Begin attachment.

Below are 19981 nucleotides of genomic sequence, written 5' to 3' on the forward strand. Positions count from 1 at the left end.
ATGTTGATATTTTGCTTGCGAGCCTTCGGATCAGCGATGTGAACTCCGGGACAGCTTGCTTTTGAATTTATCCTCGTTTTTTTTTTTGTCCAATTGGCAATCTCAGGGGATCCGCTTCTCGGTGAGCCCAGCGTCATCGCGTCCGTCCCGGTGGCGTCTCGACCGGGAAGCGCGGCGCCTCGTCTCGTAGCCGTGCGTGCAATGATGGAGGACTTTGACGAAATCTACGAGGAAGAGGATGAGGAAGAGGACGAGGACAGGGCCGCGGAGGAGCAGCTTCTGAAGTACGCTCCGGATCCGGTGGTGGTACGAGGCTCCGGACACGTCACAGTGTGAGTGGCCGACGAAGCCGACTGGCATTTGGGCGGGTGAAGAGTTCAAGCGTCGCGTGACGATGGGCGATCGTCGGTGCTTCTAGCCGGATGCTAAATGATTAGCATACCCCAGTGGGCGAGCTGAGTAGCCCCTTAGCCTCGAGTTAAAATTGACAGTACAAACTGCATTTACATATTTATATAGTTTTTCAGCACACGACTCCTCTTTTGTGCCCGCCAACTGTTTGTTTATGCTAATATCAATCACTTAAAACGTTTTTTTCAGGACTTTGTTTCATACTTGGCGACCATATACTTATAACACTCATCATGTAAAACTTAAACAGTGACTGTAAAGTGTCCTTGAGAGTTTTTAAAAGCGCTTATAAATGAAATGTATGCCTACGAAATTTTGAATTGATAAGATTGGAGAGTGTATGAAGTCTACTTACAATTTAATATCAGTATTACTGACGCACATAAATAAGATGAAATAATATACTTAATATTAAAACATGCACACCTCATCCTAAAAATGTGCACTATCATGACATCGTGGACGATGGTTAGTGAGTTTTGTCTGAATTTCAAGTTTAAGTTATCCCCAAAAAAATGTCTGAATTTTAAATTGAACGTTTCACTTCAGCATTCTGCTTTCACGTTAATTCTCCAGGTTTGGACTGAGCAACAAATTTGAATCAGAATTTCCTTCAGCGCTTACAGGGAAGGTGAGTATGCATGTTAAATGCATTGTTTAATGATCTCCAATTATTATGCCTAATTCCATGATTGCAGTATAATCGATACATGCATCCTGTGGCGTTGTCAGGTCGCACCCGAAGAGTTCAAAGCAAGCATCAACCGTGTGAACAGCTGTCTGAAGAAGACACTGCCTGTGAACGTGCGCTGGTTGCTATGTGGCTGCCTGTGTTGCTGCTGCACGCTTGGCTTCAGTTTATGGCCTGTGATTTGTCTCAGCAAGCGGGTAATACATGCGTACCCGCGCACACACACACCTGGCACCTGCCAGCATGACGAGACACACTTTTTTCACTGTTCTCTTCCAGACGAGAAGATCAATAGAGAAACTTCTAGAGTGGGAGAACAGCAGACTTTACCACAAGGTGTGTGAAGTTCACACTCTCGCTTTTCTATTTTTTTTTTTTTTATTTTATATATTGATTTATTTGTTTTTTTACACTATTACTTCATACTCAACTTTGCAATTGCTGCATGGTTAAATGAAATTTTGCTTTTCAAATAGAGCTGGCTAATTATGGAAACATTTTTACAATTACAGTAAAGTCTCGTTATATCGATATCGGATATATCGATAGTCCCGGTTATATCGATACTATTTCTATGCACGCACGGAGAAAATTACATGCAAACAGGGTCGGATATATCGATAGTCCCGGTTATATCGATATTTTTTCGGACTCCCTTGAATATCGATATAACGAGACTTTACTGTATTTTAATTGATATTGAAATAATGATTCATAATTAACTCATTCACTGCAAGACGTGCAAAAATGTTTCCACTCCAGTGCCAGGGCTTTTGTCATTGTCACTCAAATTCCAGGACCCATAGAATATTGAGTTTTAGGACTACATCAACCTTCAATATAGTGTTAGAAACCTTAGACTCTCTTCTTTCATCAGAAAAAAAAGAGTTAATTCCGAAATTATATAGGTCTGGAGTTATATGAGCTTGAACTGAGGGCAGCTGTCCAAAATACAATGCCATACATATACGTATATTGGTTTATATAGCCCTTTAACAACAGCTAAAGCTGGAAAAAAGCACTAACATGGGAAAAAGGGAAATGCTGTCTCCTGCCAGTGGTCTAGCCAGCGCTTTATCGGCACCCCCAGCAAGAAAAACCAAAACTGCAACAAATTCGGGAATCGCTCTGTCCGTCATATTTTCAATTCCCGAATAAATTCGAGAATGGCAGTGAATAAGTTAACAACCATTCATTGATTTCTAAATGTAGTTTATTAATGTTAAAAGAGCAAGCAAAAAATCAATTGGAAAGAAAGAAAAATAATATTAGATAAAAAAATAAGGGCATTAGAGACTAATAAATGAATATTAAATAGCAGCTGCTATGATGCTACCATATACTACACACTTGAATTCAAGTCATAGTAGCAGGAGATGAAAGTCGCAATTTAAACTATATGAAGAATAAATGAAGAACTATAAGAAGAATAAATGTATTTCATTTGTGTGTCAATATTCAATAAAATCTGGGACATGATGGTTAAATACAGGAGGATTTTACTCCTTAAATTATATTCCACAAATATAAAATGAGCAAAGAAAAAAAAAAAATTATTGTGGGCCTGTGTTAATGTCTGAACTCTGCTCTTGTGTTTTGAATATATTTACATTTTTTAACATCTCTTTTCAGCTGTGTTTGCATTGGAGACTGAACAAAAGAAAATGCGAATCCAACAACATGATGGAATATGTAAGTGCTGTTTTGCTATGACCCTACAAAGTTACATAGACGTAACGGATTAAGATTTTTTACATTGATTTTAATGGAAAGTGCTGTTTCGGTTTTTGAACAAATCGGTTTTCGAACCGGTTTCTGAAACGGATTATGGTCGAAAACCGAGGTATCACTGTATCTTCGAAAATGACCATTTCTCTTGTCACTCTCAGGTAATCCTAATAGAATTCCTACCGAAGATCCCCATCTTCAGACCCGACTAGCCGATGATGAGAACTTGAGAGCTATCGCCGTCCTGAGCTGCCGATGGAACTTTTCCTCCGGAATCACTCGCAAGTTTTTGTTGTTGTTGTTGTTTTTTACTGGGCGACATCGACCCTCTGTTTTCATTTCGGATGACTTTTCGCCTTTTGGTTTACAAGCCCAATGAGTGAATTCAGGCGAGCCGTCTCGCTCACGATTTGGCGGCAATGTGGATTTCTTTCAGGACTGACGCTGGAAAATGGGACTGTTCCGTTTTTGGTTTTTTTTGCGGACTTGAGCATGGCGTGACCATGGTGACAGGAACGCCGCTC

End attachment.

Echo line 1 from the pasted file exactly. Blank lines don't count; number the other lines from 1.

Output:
Below are 19981 nucleotides of genomic sequence, written 5' to 3' on the forward strand. Positions count from 1 at the left end.